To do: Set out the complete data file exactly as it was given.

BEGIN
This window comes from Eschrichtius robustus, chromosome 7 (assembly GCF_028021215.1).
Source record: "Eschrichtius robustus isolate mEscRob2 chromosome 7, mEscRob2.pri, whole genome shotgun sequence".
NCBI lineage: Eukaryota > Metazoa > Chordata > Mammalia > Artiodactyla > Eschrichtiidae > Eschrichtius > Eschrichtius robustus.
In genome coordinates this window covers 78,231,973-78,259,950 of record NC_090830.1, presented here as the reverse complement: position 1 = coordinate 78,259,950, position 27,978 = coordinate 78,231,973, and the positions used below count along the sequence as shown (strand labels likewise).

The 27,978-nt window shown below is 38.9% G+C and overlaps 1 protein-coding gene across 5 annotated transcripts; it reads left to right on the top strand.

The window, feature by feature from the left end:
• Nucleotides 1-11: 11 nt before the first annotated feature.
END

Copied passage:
This window comes from Eschrichtius robustus, chromosome 7 (assembly GCF_028021215.1).
Source record: "Eschrichtius robustus isolate mEscRob2 chromosome 7, mEscRob2.pri, whole genome shotgun sequence".
NCBI lineage: Eukaryota > Metazoa > Chordata > Mammalia > Artiodactyla > Eschrichtiidae > Eschrichtius > Eschrichtius robustus.
In genome coordinates this window covers 78,231,973-78,259,950 of record NC_090830.1, presented here as the reverse complement: position 1 = coordinate 78,259,950, position 27,978 = coordinate 78,231,973, and the positions used below count along the sequence as shown (strand labels likewise).

The 27,978-nt window shown below is 38.9% G+C and overlaps 1 protein-coding gene across 5 annotated transcripts; it reads left to right on the top strand.

The window, feature by feature from the left end:
• Nucleotides 1-11: 11 nt before the first annotated feature.